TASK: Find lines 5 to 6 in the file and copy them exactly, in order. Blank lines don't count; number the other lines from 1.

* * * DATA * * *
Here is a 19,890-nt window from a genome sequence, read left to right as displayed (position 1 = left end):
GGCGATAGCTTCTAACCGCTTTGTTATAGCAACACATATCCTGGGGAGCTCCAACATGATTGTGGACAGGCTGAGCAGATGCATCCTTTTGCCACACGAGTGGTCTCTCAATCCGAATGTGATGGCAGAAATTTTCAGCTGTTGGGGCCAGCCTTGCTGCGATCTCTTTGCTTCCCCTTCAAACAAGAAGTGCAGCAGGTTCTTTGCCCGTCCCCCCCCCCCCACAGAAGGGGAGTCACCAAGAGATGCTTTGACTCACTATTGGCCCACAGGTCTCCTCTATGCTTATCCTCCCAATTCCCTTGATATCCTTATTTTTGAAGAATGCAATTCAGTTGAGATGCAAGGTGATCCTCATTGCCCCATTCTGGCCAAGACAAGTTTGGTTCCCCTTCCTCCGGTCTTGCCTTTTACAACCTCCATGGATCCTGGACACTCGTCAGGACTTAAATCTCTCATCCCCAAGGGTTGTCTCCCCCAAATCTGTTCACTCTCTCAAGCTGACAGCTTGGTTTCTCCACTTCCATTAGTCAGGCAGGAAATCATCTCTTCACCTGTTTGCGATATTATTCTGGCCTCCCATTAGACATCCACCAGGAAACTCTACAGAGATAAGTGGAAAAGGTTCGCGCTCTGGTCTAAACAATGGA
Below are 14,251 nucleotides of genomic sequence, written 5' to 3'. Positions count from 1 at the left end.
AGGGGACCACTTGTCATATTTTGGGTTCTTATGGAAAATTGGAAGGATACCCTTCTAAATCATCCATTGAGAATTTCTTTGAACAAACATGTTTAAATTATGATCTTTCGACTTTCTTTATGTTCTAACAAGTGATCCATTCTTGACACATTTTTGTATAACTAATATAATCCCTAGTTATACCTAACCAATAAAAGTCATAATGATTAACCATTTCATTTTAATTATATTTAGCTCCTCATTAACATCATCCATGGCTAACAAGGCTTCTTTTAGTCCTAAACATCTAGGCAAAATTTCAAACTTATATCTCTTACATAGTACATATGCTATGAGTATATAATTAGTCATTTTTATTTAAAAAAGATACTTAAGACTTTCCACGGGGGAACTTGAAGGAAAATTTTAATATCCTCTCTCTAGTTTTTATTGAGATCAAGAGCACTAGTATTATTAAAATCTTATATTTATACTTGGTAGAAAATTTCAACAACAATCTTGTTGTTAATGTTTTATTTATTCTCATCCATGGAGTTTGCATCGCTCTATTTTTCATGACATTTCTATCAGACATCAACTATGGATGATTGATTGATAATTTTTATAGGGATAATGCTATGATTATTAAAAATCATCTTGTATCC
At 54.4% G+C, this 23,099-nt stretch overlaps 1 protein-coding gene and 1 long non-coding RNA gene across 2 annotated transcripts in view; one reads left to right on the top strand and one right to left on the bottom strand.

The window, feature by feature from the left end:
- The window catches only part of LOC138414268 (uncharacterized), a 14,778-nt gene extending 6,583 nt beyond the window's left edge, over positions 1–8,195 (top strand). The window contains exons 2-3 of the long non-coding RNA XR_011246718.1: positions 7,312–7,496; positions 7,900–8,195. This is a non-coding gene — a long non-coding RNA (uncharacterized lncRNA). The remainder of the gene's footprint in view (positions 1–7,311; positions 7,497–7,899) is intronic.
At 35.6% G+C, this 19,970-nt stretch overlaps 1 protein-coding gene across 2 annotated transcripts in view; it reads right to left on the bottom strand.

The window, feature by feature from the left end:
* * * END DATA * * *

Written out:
At 54.4% G+C, this 23,099-nt stretch overlaps 1 protein-coding gene and 1 long non-coding RNA gene across 2 annotated transcripts in view; one reads left to right on the top strand and one right to left on the bottom strand.

The window, feature by feature from the left end: